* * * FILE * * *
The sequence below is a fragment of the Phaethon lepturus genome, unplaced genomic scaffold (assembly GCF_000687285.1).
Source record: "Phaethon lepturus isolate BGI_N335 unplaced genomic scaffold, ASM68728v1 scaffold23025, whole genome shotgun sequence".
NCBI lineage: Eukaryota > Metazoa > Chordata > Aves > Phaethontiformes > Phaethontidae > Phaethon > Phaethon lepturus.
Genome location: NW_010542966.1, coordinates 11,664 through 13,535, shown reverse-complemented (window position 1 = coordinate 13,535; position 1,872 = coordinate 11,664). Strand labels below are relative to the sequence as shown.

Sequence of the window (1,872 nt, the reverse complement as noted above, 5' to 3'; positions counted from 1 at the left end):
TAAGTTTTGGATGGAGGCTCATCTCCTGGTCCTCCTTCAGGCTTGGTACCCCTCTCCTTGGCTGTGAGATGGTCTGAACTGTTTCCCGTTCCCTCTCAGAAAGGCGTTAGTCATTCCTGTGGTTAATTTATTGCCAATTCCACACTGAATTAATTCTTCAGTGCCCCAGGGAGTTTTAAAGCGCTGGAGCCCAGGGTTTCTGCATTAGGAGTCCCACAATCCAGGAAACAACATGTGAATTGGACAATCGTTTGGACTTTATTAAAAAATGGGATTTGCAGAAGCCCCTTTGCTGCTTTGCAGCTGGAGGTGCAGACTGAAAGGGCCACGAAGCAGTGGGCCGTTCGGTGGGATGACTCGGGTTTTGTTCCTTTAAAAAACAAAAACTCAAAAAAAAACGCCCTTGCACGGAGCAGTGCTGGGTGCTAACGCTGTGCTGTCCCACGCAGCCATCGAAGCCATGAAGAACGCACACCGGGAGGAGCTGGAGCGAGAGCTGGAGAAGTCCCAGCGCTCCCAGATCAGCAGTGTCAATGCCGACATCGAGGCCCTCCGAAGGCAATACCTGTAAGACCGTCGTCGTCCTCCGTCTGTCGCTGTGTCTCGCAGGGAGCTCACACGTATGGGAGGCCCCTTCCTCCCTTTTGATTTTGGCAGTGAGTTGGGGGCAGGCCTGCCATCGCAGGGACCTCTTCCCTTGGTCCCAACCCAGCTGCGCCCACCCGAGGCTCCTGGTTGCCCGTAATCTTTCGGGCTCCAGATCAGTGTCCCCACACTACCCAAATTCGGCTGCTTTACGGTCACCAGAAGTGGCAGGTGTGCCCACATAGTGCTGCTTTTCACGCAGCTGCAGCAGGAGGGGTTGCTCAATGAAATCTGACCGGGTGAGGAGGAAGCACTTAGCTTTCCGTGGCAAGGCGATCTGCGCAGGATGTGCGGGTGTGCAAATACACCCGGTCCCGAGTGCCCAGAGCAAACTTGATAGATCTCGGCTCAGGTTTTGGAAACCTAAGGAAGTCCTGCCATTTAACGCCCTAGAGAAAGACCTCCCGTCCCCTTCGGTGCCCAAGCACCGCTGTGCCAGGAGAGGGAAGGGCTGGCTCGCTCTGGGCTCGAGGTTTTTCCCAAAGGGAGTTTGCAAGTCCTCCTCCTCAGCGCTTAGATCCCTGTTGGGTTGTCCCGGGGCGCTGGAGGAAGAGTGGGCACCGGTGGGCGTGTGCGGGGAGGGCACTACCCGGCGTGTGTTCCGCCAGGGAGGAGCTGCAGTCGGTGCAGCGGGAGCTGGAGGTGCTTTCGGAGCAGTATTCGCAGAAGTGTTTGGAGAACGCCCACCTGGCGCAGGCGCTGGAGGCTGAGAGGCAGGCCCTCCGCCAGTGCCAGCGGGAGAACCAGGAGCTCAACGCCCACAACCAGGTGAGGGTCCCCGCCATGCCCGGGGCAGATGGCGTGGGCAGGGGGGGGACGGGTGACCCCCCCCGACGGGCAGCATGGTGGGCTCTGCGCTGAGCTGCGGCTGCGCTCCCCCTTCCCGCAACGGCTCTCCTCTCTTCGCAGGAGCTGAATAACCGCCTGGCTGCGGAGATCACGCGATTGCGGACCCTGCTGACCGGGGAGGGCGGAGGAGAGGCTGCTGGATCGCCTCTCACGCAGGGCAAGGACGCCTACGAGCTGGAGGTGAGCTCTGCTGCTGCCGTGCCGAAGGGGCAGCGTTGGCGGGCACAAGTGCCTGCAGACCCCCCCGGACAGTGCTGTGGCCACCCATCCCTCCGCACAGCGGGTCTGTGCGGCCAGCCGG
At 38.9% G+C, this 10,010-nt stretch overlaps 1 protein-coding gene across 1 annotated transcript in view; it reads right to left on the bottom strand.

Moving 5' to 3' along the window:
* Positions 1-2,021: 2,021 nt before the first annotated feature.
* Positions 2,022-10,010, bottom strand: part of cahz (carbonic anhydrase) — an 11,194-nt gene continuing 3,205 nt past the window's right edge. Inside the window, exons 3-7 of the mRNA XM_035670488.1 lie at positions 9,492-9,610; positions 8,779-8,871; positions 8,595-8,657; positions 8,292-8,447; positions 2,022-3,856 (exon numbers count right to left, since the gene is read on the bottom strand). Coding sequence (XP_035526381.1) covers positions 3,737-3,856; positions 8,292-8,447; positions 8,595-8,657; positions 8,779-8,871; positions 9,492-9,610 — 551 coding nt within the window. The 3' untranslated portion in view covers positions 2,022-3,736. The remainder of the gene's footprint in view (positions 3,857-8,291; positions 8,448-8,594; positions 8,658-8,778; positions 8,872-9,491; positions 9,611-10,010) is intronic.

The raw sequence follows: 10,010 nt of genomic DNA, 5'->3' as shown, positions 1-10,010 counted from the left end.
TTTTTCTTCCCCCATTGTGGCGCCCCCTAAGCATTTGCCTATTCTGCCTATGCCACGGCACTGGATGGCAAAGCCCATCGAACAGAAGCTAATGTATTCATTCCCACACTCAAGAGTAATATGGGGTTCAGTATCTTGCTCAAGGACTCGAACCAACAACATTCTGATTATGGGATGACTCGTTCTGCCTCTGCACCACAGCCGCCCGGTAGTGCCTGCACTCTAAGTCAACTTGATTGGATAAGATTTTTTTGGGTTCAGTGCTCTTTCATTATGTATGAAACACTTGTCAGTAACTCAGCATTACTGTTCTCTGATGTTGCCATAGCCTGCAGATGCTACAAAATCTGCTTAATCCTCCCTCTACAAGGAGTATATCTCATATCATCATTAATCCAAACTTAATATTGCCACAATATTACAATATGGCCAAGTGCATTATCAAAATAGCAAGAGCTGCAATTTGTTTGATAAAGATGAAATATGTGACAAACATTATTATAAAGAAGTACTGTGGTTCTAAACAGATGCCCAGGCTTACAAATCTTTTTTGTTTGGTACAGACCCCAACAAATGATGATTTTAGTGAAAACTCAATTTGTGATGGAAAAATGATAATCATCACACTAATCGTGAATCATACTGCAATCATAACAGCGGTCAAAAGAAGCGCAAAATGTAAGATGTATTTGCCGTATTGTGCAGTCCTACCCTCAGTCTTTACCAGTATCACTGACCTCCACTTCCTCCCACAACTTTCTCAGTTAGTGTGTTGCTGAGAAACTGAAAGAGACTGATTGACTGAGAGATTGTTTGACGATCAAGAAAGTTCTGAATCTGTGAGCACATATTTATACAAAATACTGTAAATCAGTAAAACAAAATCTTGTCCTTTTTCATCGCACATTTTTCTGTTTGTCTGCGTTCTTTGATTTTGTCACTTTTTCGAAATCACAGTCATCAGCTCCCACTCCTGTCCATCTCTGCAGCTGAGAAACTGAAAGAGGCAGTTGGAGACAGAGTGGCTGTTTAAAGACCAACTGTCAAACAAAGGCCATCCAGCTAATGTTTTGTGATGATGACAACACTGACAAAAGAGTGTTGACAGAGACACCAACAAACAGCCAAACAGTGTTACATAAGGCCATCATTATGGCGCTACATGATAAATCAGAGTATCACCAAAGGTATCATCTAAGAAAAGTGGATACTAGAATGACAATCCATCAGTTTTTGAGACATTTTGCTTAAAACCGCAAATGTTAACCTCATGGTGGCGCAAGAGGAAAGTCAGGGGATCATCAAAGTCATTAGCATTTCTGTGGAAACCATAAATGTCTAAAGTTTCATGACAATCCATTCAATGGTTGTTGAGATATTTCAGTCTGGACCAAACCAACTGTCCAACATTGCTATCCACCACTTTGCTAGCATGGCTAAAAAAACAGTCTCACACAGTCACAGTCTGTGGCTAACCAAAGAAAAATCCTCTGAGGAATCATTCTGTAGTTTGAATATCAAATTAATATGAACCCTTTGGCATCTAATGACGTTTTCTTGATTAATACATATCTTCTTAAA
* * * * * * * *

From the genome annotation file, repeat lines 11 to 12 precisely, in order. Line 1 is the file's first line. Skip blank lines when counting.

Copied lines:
The raw sequence follows: 10,010 nt of genomic DNA, 5'->3' as shown, positions 1-10,010 counted from the left end.
TTTTTCTTCCCCCATTGTGGCGCCCCCTAAGCATTTGCCTATTCTGCCTATGCCACGGCACTGGATGGCAAAGCCCATCGAACAGAAGCTAATGTATTCATTCCCACACTCAAGAGTAATATGGGGTTCAGTATCTTGCTCAAGGACTCGAACCAACAACATTCTGATTATGGGATGACTCGTTCTGCCTCTGCACCACAGCCGCCCGGTAGTGCCTGCACTCTAAGTCAACTTGATTGGATAAGATTTTTTTGGGTTCAGTGCTCTTTCATTATGTATGAAACACTTGTCAGTAACTCAGCATTACTGTTCTCTGATGTTGCCATAGCCTGCAGATGCTACAAAATCTGCTTAATCCTCCCTCTACAAGGAGTATATCTCATATCATCATTAATCCAAACTTAATATTGCCACAATATTACAATATGGCCAAGTGCATTATCAAAATAGCAAGAGCTGCAATTTGTTTGATAAAGATGAAATATGTGACAAACATTATTATAAAGAAGTACTGTGGTTCTAAACAGATGCCCAGGCTTACAAATCTTTTTTGTTTGGTACAGACCCCAACAAATGATGATTTTAGTGAAAACTCAATTTGTGATGGAAAAATGATAATCATCACACTAATCGTGAATCATACTGCAATCATAACAGCGGTCAAAAGAAGCGCAAAATGTAAGATGTATTTGCCGTATTGTGCAGTCCTACCCTCAGTCTTTACCAGTATCACTGACCTCCACTTCCTCCCACAACTTTCTCAGTTAGTGTGTTGCTGAGAAACTGAAAGAGACTGATTGACTGAGAGATTGTTTGACGATCAAGAAAGTTCTGAATCTGTGAGCACATATTTATACAAAATACTGTAAATCAGTAAAACAAAATCTTGTCCTTTTTCATCGCACATTTTTCTGTTTGTCTGCGTTCTTTGATTTTGTCACTTTTTCGAAATCACAGTCATCAGCTCCCACTCCTGTCCATCTCTGCAGCTGAGAAACTGAAAGAGGCAGTTGGAGACAGAGTGGCTGTTTAAAGACCAACTGTCAAACAAAGGCCATCCAGCTAATGTTTTGTGATGATGACAACACTGACAAAAGAGTGTTGACAGAGACACCAACAAACAGCCAAACAGTGTTACATAAGGCCATCATTATGGCGCTACATGATAAATCAGAGTATCACCAAAGGTATCATCTAAGAAAAGTGGATACTAGAATGACAATCCATCAGTTTTTGAGACATTTTGCTTAAAACCGCAAATGTTAACCTCATGGTGGCGCAAGAGGAAAGTCAGGGGATCATCAAAGTCATTAGCATTTCTGTGGAAACCATAAATGTCTAAAGTTTCATGACAATCCATTCAATGGTTGTTGAGATATTTCAGTCTGGACCAAACCAACTGTCCAACATTGCTATCCACCACTTTGCTAGCATGGCTAAAAAAACAGTCTCACACAGTCACAGTCTGTGGCTAACCAAAGAAAAATCCTCTGAGGAATCATTCTGTAGTTTGAATATCAAATTAATATGAACCCTTTGGCATCTAATGACGTTTTCTTGATTAATACATATCTTCTTAAA